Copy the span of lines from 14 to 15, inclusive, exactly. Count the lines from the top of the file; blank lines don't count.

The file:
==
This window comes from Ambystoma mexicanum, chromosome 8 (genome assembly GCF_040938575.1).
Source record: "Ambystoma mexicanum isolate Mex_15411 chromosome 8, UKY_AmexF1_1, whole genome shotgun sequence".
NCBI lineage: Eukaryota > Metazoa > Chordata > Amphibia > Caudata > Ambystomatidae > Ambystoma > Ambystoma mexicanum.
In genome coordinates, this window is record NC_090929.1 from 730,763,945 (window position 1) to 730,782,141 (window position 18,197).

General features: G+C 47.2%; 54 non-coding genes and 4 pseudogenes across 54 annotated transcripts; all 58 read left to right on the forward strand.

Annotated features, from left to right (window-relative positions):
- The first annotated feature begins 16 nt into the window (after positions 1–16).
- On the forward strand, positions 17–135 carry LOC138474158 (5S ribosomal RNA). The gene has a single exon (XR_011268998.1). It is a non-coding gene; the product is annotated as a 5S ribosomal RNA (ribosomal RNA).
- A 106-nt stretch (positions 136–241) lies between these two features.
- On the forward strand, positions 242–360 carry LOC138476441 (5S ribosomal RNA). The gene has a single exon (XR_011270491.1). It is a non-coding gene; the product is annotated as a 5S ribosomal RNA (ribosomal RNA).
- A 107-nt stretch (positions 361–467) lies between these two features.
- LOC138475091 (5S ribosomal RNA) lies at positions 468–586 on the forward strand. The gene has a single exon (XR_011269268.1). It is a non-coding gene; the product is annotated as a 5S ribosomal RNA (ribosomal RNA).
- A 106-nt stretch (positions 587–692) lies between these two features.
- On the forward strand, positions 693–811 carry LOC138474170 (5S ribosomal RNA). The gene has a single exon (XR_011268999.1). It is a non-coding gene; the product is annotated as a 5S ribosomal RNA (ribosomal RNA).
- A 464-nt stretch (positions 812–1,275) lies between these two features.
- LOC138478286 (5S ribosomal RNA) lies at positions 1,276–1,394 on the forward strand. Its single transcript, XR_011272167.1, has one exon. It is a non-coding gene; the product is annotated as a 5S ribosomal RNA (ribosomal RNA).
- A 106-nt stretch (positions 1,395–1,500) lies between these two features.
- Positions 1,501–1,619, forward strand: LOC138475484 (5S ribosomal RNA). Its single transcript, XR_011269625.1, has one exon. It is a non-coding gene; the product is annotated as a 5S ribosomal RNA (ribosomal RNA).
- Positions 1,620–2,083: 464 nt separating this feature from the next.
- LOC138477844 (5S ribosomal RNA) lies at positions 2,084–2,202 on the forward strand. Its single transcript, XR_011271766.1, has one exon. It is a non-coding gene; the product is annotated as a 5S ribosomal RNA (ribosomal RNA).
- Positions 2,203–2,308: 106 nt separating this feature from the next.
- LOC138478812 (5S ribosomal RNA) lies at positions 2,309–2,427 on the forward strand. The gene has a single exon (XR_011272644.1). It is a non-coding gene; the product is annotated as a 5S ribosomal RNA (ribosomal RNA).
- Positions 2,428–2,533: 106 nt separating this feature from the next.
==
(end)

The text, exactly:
- On the forward strand, positions 693–811 carry LOC138474170 (5S ribosomal RNA). The gene has a single exon (XR_011268999.1). It is a non-coding gene; the product is annotated as a 5S ribosomal RNA (ribosomal RNA).
- A 464-nt stretch (positions 812–1,275) lies between these two features.